Assignment #23 – Portraits

 

Due on April 27th.

You must take THREE photographs of different people utilizing the posing techniques listed below.  If they are of fellow students, they WILL be sent to yearbook and count towards the yearbook photography assignment for the year. (For those who have not already completed their five for the year. Please let your subject know!)

Requirements:

three photographs of three different people (individual portraits)

MUST utilize a posing technique listed below.

At least one must be of a fellow student.

Email all three photographs with your name, date and assignment information from your school email.  CC yourself as a record.

 

We touched on how to take flattering portraits before, but today we will put it into practice.

Using what you know about focal length, exposure compensation, composition, angles, color,  and story telling devices, we will begin photographing people.

A pose may look good to you, but if you can see the subject look uncomfortable, than it doesn’t matter.  Move people around until they get comfortable, it may take a little bit of time because it can be nerve wracking to be in front of a camera. If your subject is standing or sitting in an awkward position, they’ll look uncomfortable and unhappy. Try a few different poses, snapping images until your subject looks and feels relaxed and natural.

(This means, do not take ONE photograph and expect to be done with it)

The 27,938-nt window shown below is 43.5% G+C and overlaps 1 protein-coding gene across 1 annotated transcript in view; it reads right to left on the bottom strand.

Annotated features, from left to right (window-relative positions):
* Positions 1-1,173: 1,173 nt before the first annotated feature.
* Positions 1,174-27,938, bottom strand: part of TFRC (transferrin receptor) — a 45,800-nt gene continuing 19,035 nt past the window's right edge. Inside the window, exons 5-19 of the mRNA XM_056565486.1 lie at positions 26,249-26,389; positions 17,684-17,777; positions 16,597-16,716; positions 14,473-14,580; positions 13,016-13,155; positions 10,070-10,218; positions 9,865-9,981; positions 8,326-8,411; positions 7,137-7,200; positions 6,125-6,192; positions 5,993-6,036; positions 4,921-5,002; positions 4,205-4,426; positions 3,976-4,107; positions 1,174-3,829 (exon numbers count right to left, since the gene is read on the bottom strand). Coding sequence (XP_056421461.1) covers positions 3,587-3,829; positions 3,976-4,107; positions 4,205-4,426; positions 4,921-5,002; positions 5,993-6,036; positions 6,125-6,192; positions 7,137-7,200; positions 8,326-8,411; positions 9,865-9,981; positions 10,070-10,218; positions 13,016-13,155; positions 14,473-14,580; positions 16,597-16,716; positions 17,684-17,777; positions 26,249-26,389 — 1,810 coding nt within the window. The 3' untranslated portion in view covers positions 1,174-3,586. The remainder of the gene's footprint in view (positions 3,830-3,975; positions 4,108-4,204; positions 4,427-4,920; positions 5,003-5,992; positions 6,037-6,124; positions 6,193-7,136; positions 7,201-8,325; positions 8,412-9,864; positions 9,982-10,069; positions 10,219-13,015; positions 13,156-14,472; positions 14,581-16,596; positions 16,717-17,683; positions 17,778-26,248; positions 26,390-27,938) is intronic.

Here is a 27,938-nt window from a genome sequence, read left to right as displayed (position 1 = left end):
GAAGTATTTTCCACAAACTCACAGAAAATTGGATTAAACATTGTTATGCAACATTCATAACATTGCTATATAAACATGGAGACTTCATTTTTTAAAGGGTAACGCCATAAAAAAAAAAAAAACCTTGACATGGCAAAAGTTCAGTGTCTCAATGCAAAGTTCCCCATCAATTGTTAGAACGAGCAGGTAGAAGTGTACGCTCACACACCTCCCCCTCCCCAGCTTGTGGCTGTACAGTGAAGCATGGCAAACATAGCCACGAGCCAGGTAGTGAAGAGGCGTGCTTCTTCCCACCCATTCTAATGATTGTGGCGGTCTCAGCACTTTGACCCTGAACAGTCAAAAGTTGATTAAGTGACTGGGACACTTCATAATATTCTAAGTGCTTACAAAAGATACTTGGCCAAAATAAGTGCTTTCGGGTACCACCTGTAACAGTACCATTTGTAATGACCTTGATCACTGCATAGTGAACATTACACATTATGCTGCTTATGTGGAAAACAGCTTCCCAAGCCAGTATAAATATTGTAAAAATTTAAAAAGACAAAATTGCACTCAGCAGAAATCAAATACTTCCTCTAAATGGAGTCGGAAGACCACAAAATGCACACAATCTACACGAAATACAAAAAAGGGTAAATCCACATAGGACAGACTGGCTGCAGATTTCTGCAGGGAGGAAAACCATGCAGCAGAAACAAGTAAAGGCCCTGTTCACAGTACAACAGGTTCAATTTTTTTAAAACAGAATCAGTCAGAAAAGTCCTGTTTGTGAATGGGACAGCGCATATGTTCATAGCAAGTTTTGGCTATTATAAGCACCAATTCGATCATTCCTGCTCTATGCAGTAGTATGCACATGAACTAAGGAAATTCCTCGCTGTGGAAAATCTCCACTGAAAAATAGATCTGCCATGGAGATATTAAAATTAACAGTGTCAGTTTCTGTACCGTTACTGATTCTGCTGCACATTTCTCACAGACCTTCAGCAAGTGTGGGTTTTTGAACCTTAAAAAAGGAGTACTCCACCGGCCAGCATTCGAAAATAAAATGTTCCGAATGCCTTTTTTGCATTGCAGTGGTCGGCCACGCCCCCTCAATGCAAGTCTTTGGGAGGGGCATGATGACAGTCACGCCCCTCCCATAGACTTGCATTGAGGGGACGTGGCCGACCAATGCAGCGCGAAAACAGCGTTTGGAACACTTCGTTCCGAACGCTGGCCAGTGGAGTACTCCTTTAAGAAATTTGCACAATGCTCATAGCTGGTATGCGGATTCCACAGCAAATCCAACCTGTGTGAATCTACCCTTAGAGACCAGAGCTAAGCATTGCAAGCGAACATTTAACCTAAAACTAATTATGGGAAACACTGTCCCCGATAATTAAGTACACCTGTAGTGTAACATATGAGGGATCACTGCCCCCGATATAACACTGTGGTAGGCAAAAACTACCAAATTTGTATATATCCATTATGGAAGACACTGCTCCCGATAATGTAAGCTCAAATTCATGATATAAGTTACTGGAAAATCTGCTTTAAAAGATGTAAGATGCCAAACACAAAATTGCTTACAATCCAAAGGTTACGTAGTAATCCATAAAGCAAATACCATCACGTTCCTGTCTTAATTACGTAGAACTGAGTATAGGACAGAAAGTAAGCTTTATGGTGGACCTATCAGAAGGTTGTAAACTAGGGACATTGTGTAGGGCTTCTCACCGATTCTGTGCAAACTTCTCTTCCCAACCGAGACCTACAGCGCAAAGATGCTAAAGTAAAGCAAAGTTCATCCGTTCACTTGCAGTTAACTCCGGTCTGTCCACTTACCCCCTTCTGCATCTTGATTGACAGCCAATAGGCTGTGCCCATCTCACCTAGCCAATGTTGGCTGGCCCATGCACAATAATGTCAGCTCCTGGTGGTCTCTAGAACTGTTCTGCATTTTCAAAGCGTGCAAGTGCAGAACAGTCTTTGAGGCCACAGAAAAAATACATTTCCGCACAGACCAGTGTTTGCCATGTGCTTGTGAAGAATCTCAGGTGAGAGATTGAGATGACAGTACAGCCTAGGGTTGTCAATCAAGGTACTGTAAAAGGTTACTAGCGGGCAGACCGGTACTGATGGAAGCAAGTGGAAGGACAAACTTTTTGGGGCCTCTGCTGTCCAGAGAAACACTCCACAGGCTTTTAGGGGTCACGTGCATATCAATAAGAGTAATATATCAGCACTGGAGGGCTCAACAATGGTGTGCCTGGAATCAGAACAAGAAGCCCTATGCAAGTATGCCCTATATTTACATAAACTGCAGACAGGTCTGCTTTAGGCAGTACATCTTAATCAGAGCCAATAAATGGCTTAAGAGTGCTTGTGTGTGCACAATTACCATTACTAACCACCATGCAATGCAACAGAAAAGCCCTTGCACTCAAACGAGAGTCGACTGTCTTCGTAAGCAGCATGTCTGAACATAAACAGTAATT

Give them specific directions, (place hands in pocket, turn head over your shoulder, look to the left, etc…)

 

Look for good lighting.

This may mean trying different areas to see how the light hits the subject.

The below subject has light that is too harsh on her face, resulting in squinting eyes and sharp shadows.

The best time to shoot is early morning or late day for softer light.  If that isn’t something you can do, look for open shade.

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To create a more flattering portrait, have your subject sit or stand with their back straight and shoulders rolled back and down. This will instantly give them a nice long neck.

To further accentuate the neck and jawline, ask your subject to push their chin out slightly and angle their head down.

To eliminate a double chin, have them press the back of their tongue to the roof of their mouth. (try it!)

Most of the time we engage with other people face to face. So when we pose for a portrait, we often stand straight in front of the camera and smile.

For conversations this is great, but for portraits it’s a problem. Try posing people in an interesting position. Try turning to a slight angle and placing weight on the back leg.

We’ve also brought up “dangling hands”, “claws”, and “fists”.  None of these hand positions are flattering in portraits (in context of course, if you’re photographing a fight photo, then fists make sense)

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Some examples are leaning hands under the chin (in an open position), grabbing their shirts or jackets, placing them slightly in their pockets, on someone’s arm gently, or laying on something softly.  The other example is to have people move them to a place vs placing them in a place.

Men tend to like poses where they look bigger, (i.e. taking up more of the frame), see “Power poses” like, sitting with legs spread on a chair, leaning forward with head/arms/hands positioned towards the camera.

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Where as women tend to want to look smaller and more demure in photos. Examples like crossing legs at the ankles, pulling the elbows back from the camera, or placing one foot behind the other (called the invisible tightrope) Most poses for females tend to create these looks .

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